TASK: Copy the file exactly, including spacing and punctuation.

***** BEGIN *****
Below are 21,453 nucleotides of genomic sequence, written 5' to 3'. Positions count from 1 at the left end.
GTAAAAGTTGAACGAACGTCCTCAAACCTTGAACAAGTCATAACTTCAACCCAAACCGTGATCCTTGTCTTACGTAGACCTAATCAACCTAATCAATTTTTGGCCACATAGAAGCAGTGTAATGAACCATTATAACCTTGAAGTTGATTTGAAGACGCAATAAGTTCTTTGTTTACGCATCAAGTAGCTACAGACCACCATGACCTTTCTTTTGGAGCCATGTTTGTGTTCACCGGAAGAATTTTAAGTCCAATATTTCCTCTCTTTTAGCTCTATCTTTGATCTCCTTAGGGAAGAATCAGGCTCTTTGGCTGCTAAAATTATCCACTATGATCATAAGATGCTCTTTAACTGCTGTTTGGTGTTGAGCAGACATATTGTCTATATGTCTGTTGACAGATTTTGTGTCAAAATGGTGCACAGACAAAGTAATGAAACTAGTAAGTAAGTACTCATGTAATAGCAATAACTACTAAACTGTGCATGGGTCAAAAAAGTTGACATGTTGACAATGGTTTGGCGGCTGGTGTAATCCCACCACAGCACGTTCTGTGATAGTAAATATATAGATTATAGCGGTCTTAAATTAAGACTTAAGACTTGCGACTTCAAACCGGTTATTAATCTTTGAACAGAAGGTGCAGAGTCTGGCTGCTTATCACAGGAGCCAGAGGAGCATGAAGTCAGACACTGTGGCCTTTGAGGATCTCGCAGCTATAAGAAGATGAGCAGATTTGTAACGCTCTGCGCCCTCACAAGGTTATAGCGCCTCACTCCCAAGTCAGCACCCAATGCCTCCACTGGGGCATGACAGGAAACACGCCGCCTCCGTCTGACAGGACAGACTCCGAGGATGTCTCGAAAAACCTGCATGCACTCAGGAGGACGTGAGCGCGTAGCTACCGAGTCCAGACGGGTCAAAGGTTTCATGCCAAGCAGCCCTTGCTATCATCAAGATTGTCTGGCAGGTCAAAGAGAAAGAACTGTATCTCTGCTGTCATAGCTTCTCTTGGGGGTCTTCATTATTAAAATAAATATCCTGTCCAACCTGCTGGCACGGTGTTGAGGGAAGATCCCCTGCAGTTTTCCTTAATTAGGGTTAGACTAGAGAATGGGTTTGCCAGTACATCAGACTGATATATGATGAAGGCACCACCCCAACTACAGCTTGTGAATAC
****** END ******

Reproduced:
Below are 21,453 nucleotides of genomic sequence, written 5' to 3'. Positions count from 1 at the left end.
GTAAAAGTTGAACGAACGTCCTCAAACCTTGAACAAGTCATAACTTCAACCCAAACCGTGATCCTTGTCTTACGTAGACCTAATCAACCTAATCAATTTTTGGCCACATAGAAGCAGTGTAATGAACCATTATAACCTTGAAGTTGATTTGAAGACGCAATAAGTTCTTTGTTTACGCATCAAGTAGCTACAGACCACCATGACCTTTCTTTTGGAGCCATGTTTGTGTTCACCGGAAGAATTTTAAGTCCAATATTTCCTCTCTTTTAGCTCTATCTTTGATCTCCTTAGGGAAGAATCAGGCTCTTTGGCTGCTAAAATTATCCACTATGATCATAAGATGCTCTTTAACTGCTGTTTGGTGTTGAGCAGACATATTGTCTATATGTCTGTTGACAGATTTTGTGTCAAAATGGTGCACAGACAAAGTAATGAAACTAGTAAGTAAGTACTCATGTAATAGCAATAACTACTAAACTGTGCATGGGTCAAAAAAGTTGACATGTTGACAATGGTTTGGCGGCTGGTGTAATCCCACCACAGCACGTTCTGTGATAGTAAATATATAGATTATAGCGGTCTTAAATTAAGACTTAAGACTTGCGACTTCAAACCGGTTATTAATCTTTGAACAGAAGGTGCAGAGTCTGGCTGCTTATCACAGGAGCCAGAGGAGCATGAAGTCAGACACTGTGGCCTTTGAGGATCTCGCAGCTATAAGAAGATGAGCAGATTTGTAACGCTCTGCGCCCTCACAAGGTTATAGCGCCTCACTCCCAAGTCAGCACCCAATGCCTCCACTGGGGCATGACAGGAAACACGCCGCCTCCGTCTGACAGGACAGACTCCGAGGATGTCTCGAAAAACCTGCATGCACTCAGGAGGACGTGAGCGCGTAGCTACCGAGTCCAGACGGGTCAAAGGTTTCATGCCAAGCAGCCCTTGCTATCATCAAGATTGTCTGGCAGGTCAAAGAGAAAGAACTGTATCTCTGCTGTCATAGCTTCTCTTGGGGGTCTTCATTATTAAAATAAATATCCTGTCCAACCTGCTGGCACGGTGTTGAGGGAAGATCCCCTGCAGTTTTCCTTAATTAGGGTTAGACTAGAGAATGGGTTTGCCAGTACATCAGACTGATATATGATGAAGGCACCACCCCAACTACAGCTTGTGAATAC